New BioCube 29
Hello everyone. I'm brand new to all this, so any help anyone can offer will be greatly appreciated. I've been wanting a SW aquarium for years and just got one from my fiancee for Christmas.
It's a Bio Cube 29 PC/LED. Iv'e started it off with 40 lbs of live sand and 9 lbs of H2Ocean Pro+ Salt.
As you can see in the photo, it's still very hazy. I placed a small plastic plant in the back to gauge visibility over the next few days.
Next step is to hit the books and do some research so I can decide which direction I want to head and what type of environment I want to end up with. Right now, I'm thinking a small reef environment with a couple fish, but not sure what species yet.
Hello, i just have set up a jbj 28 which is almost the same, you are going to need live rock for biological filtration. You will need close to 30 or so lbs of live rock to provide enough surface area for bacteria (good bacteria) to grow. Im sure reefing madness will come on here and give his normal quickstart guide.
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Ask and you shall receive. I tried to make this as simple as possible. Any questions, fire any.
#1-Dry Rock, there are a few hitchhikers on Live Rock that people want to stay away from, so they opt for using Dry Rock, or Dead Rock. Macro Rock is a good place to start looking for that. Either way you go you will need a minimum of 1lb per gallon.
#2-Replacement filter media like filter floss and activated carbon (if you get a filter) Which is really not necessary.
#3-Multiple Power heads (2 or 3) 10x your water volume for just a Fish Only With Live Rock, and at least 20x your water volume for a Reef Tank. So lets say your going reef, and you have a 100g tank, you would need flow in that tank at minimum of 2000gph, or 2 1000gph power heads.
#4-Protein Skimmer, rated at 2 times your water volume. Unless your tank is under 30g, in which case you can do 10% water changes a week to rid the system of detrius. But, you'll have to watch the water parameters close, if things go haywire, you'll have to do more water changes.
#5-Saltwater Test Kits. Reef Test Kit. Test for Ammonia, Nitrites, Nitrates, PH, Phosphates, Calcium, ALK and Magnesium.
#6-Saltwater fish food. Mysis Shrimp, Squid, Cyclopease, Algae Sheets, Romaine . Flake food is not really a good food to feed your marine fish.
#7-Aquarium vacuum. This one is iffy. Most don't use one, if you have enough flow in the tank you won’t need one
#8-Rubber kitchen gloves
#10-Two, clean, never used before, 5-gallon buckets
#11-Aquarium thermometer, digital being the best.
#12-Brush with plastic bristles (old tooth brush) - needed for cleaning the live rock if you don't get Fully Cured Live Rock.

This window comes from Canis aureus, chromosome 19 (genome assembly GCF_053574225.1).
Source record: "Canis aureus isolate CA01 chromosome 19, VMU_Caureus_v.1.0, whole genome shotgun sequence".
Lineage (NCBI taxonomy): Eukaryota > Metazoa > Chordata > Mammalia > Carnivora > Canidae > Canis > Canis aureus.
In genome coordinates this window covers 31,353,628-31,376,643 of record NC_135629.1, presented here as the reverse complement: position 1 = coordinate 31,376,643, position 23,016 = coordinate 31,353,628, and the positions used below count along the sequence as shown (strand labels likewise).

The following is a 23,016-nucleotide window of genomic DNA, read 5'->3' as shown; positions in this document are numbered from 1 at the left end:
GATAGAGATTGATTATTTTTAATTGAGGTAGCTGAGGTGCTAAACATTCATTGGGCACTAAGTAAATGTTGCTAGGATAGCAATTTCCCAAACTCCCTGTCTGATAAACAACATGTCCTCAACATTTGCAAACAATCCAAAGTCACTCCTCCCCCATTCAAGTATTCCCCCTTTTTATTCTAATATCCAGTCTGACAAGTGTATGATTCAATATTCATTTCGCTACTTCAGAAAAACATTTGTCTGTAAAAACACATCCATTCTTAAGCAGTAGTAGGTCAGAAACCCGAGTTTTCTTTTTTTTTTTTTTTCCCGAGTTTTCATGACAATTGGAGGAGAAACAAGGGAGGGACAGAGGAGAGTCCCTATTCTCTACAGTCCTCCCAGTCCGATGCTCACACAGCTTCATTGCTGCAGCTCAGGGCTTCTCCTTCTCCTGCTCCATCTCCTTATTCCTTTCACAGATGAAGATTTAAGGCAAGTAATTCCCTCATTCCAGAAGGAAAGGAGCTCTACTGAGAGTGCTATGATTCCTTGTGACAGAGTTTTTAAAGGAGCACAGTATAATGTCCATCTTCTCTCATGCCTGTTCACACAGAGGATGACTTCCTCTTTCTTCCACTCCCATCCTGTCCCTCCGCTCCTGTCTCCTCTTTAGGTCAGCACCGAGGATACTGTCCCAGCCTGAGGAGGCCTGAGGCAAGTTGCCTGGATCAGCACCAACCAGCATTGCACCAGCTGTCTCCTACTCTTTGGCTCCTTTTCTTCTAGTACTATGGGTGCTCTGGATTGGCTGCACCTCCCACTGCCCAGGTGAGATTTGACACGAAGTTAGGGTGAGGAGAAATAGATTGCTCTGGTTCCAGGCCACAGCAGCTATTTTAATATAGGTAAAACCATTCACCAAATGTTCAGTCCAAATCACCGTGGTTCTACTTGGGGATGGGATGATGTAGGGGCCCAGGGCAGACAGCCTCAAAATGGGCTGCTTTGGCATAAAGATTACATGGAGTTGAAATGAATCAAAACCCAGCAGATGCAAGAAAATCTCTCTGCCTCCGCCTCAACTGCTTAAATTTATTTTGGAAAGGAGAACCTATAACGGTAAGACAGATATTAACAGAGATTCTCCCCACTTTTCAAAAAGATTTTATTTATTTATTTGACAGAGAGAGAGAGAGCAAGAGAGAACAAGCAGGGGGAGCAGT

#13-Power Strip, possibly GFCI outlets by the tank.
#14-Optional but definitely recommend getting a Reverse Osmosis or RO/Deionization filter for the make-up water, and a barrel for storing the water.
#15-Possibly a Quarantine Tank for your new fish. They sit in here for a few weeks to kill off parasites and bacteria, to keep it from getting in your main tank
#16-Heater rated for your size tank.
#17-Saltwater Mix. Marine Salt. Instant Ocean is the cheap Salt that beginners and Advanced use alike.
#18-Saltwater Hydrometer or even better a Refractometer, which is more accurate. There is also a Digital Meter that is way advanced if you have the cash.
#19-Aquarium filter (not absolutely necessary if running with adequate amounts of live rock, but nice to have if you need to use a mechanical filter or activated carbon, or GFO and such)
#20-Aquarium substrate such as live sand or crushed coral. Some go bare Bottom, others choose the 2-3" bottom, others, more advanced will try the Deep Sand Bed, which is over 6" deep.
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Thanks for the comments and help. I can't wait to really get started. Of course everything is closed today, so will have to wait til tomorrow to get out and buy the live rock.
I would not buy all live rock because it gets really expensive around $8 a pound, i would get 10 lbs of liverock then the rest dry rock or do all dry rock, but if you have the money and cant wait you can get all live rock and it will cycle in less than a week
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Not worth it in my book. There are so many cool things that come on Live Rock, but there are some horrible things that will make you pull your hair out. I'd just go with all Macro or Dry rock. You can bring home stuff to add to the tank, that you really want in there instead of wakingup one morning and screaming.
There is also Eco-Friendly "man made" rock that comes fully cured with no hitch hikers. I try to to lessen the human impact has on the environment, especially in such a great hobby. That goes along with captive raised fish and coral propagation.
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For the Cost, I'd still go with Macro Rocks:
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